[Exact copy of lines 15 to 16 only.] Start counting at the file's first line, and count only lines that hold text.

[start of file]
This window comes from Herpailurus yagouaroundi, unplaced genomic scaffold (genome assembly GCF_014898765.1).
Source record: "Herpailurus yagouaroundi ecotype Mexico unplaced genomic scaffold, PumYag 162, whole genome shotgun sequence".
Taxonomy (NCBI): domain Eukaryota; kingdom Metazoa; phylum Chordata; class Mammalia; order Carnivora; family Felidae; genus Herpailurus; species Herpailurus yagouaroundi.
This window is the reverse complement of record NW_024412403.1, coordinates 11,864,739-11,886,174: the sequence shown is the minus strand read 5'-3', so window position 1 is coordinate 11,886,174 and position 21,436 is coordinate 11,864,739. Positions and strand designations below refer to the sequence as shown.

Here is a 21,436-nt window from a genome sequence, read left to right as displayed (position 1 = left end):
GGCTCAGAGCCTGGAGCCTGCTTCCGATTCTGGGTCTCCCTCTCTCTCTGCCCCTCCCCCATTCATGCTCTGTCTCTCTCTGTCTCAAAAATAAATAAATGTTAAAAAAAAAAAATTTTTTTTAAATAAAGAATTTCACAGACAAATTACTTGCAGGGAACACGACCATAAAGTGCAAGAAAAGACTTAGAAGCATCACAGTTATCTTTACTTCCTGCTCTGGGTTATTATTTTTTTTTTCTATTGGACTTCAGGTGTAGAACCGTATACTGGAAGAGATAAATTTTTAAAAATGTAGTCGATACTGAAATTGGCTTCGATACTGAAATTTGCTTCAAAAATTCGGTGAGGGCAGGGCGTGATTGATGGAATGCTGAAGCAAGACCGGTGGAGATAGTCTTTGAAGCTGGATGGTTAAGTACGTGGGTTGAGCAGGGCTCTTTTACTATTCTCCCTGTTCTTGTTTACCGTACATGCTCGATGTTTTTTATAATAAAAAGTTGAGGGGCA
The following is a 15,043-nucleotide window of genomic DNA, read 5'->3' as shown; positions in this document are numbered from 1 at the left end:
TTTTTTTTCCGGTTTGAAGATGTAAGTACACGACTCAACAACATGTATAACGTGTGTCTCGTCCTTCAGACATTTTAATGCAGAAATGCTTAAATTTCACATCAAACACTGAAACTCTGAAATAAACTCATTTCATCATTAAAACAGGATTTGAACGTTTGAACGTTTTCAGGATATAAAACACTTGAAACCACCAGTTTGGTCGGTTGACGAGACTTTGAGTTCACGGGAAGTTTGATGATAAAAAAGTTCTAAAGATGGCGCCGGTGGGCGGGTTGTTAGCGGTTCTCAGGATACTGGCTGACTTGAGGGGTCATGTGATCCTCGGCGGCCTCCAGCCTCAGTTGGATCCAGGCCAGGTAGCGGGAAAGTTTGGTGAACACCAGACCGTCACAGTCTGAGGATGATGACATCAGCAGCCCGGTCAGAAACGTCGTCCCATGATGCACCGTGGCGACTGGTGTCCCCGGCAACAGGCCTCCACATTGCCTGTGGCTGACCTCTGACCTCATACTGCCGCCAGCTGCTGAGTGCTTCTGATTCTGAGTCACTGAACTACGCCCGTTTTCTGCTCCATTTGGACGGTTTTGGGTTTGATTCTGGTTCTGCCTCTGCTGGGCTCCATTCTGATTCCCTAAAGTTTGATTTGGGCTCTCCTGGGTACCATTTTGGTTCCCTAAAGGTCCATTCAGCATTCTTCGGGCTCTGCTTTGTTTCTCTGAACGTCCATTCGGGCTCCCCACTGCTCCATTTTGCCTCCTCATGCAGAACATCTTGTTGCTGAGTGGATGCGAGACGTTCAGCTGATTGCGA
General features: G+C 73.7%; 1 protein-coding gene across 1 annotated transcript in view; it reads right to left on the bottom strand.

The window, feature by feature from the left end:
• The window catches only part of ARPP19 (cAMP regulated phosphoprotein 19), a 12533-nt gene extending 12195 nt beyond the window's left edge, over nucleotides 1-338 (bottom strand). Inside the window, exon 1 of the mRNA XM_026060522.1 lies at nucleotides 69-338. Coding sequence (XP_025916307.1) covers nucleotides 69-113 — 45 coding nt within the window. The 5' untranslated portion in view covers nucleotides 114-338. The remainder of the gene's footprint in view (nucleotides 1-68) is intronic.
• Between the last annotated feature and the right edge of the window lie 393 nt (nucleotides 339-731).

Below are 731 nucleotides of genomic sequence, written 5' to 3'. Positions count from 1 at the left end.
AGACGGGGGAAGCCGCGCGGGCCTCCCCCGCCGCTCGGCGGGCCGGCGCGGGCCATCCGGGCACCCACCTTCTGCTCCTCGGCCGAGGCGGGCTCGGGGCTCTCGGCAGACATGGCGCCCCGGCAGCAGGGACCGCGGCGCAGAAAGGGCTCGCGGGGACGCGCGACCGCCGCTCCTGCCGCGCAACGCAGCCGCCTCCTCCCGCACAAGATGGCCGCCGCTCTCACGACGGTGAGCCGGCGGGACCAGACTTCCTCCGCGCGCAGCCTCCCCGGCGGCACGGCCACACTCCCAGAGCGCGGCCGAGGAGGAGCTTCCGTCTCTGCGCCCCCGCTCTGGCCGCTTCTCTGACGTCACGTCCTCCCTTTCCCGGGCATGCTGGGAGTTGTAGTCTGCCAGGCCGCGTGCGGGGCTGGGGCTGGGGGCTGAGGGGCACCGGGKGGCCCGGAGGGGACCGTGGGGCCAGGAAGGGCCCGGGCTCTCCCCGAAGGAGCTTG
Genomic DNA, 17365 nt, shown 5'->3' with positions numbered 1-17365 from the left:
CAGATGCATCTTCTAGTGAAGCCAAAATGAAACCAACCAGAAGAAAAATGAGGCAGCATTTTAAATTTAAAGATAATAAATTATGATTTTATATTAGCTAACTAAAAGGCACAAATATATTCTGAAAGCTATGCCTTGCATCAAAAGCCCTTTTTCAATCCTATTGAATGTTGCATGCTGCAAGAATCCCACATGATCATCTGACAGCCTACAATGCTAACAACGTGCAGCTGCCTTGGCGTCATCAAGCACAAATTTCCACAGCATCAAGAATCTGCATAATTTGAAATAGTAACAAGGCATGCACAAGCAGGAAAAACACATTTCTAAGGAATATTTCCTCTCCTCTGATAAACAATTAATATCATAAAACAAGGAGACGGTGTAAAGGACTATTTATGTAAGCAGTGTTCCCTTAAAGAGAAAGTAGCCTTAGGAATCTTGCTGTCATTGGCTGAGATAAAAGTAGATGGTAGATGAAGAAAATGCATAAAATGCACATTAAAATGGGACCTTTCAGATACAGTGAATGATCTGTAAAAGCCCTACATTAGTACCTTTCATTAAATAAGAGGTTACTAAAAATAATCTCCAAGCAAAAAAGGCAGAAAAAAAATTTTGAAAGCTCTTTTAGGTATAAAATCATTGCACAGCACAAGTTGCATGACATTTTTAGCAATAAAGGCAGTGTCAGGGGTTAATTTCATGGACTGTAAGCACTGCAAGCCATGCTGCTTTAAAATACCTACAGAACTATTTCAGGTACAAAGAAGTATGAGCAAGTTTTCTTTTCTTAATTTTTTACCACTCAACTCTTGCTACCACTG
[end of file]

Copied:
Genomic DNA, 17365 nt, shown 5'->3' with positions numbered 1-17365 from the left:
CAGATGCATCTTCTAGTGAAGCCAAAATGAAACCAACCAGAAGAAAAATGAGGCAGCATTTTAAATTTAAAGATAATAAATTATGATTTTATATTAGCTAACTAAAAGGCACAAATATATTCTGAAAGCTATGCCTTGCATCAAAAGCCCTTTTTCAATCCTATTGAATGTTGCATGCTGCAAGAATCCCACATGATCATCTGACAGCCTACAATGCTAACAACGTGCAGCTGCCTTGGCGTCATCAAGCACAAATTTCCACAGCATCAAGAATCTGCATAATTTGAAATAGTAACAAGGCATGCACAAGCAGGAAAAACACATTTCTAAGGAATATTTCCTCTCCTCTGATAAACAATTAATATCATAAAACAAGGAGACGGTGTAAAGGACTATTTATGTAAGCAGTGTTCCCTTAAAGAGAAAGTAGCCTTAGGAATCTTGCTGTCATTGGCTGAGATAAAAGTAGATGGTAGATGAAGAAAATGCATAAAATGCACATTAAAATGGGACCTTTCAGATACAGTGAATGATCTGTAAAAGCCCTACATTAGTACCTTTCATTAAATAAGAGGTTACTAAAAATAATCTCCAAGCAAAAAAGGCAGAAAAAAAATTTTGAAAGCTCTTTTAGGTATAAAATCATTGCACAGCACAAGTTGCATGACATTTTTAGCAATAAAGGCAGTGTCAGGGGTTAATTTCATGGACTGTAAGCACTGCAAGCCATGCTGCTTTAAAATACCTACAGAACTATTTCAGGTACAAAGAAGTATGAGCAAGTTTTCTTTTCTTAATTTTTTACCACTCAACTCTTGCTACCACTG